Friday, February 18, 2005

Top 5: Maybe I'm Amazed

As a guy who spends his time poking through the record charts of years gone by, I frequently find myself lifting a line from the book of Genesis: "There were giants in the earth in those days." So it was at the top of the Billboard album chart on this date in 1977.

5. A Day at the Races/Queen. A Night at the Opera was a tough act to follow; Queen made the job tougher by giving the followup a title designed to make people think of it as more of the same. It wasn't, but it's not a bad album on its own. The band even released a Spanish version of it. Find that, and you've got yourself a collector's item. Key tracks: "Somebody to Love," "Tie Your Mother Down," "Teo Torriate."

4. Wings Over America/Paul McCartney and Wings. This topped my Christmas list in 1976, and includes a version of "Maybe I'm Amazed" that improves on the original. McCartney sang several Beatles tunes onstage for the first time with Wings during the 1976 tour the album documents, and the acoustic set featuring "Bluebird," "I've Just Seen a Face," "Blackbird," and "Yesterday" is probably the best part of the album.

3. Songs in the Key of Life/Stevie Wonder. This is, of course, quite nearly a greatest-hits album all on its own--"I Wish," "Sir Duke," "Isn't She Lovely," "As," "Another Star"--and I'll never stop wondering what it would have been like if it had been a filler-free single disc instead of a double. There's no guarantee Stevie would have kept my choices for the best tracks, of course--but that's what CD burners are for.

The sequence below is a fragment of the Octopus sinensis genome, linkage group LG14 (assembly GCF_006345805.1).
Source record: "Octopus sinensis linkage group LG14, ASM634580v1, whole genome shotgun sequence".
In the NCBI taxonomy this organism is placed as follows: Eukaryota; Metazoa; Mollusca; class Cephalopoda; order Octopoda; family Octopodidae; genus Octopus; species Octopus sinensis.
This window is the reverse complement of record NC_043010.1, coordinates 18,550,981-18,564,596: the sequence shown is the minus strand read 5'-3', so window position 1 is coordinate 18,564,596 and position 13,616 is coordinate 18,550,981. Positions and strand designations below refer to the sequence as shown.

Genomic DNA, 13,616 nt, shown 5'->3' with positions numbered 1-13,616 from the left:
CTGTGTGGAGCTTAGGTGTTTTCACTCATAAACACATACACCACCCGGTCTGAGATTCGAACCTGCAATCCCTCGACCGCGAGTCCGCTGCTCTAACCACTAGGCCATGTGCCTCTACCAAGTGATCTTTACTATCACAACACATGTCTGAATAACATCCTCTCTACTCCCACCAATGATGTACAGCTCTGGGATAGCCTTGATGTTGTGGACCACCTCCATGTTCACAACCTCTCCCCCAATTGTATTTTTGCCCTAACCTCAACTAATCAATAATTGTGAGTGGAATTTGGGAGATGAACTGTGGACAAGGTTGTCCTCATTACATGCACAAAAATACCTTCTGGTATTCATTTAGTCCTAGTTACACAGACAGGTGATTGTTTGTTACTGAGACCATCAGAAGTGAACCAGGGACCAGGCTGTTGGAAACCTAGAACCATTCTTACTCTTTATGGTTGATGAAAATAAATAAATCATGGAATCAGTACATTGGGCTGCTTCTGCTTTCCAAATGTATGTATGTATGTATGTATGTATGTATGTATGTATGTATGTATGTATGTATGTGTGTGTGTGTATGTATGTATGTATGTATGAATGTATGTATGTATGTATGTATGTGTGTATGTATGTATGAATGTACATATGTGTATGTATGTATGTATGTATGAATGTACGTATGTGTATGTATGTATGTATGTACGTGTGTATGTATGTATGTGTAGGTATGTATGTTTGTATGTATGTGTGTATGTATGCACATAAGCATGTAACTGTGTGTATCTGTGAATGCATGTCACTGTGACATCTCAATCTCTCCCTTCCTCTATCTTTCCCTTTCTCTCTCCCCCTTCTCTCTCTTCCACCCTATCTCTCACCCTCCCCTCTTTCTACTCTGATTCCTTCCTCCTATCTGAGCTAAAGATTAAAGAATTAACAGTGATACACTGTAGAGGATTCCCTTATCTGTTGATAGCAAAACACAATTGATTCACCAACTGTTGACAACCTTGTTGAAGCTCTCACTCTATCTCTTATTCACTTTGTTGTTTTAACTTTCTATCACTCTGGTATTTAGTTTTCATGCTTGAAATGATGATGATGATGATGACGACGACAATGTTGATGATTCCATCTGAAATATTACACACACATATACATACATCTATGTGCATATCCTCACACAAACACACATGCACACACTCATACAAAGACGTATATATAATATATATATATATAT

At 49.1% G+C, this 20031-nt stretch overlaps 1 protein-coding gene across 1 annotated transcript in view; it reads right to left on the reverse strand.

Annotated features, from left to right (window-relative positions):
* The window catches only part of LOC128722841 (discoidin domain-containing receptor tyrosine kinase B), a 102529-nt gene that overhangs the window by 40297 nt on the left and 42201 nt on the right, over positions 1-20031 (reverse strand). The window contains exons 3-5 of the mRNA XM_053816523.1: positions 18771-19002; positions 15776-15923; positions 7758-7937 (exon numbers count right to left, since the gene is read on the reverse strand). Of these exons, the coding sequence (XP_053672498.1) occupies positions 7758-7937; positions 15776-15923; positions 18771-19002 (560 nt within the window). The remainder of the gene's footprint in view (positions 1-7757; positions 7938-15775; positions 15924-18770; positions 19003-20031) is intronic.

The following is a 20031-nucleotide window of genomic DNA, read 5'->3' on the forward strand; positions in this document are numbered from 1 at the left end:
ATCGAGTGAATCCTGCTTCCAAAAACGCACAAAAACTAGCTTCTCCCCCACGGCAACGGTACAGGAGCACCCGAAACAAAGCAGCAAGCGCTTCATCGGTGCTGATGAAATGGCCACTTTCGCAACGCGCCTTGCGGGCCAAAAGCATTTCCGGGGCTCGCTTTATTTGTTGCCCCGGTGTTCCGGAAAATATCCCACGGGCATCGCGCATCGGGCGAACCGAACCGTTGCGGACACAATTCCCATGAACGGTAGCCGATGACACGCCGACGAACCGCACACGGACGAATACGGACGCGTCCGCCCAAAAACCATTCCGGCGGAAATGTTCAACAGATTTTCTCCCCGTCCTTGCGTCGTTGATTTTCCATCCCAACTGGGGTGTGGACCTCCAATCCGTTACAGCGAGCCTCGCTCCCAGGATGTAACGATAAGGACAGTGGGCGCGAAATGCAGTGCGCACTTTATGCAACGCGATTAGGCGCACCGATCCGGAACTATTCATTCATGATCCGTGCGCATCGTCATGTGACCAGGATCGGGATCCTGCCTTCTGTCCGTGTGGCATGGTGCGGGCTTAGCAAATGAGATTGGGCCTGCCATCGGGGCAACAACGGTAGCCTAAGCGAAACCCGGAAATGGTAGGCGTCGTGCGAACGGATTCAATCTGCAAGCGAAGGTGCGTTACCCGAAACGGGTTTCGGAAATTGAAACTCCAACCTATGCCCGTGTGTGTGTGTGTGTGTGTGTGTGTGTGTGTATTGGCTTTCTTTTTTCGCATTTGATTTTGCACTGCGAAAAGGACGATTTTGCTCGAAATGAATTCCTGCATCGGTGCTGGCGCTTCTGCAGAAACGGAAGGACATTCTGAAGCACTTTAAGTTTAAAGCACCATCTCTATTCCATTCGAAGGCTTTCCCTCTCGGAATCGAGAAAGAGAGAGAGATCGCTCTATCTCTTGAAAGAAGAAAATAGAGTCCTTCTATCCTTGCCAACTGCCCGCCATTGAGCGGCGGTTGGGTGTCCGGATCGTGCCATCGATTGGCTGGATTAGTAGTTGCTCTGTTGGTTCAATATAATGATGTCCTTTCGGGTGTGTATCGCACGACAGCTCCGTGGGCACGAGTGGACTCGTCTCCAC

2. Hotel California/Eagles. Millions--probably billions--of words have been written about this album, which just might be the single album from the 1970s to own if you're only going to own one. Some of the most interesting words are those of Charlie Bertsch, who says that the title song taught him how to use his own powers of interpretation--to read beyond the words on the page and give a written work meaning of his own, much as one would do with works by Poe, Melville, Hawthorne, or Kafka. Key tracks: all of 'em, but since "New Kid in Town" was at Number 2 on the singles chart this week in '77, I'll take it.

1. A Star Is Born (soundtrack)/Barbra Streisand and Kris Kristofferson. OK, "giants" is a relative term, and you'd be right to believe Streisand and Kristofferson are the odd ones in a game of "one of these things is not like the others." But even people buying those classic albums by Queen and the Eagles were going to the movies on the weekend, and in the early months of '77, A Star Is Born ruled the box office. And of all the Streisand movie songs, "Evergreen" (at Number 5 on the singles chart this week in '77) is probably the best, neither bombastic nor melodramatic--and that delicate little acoustic-guitar intro still sounds to me like the fall of late-winter snowflakes.

Elsewhere on the chart that week, Boston, Best of the Doobies, A New World Record by ELO, Night Moves, Year of the Cat, Rumours--in other words, a significant percentage of my record collection. And maybe yours, too.


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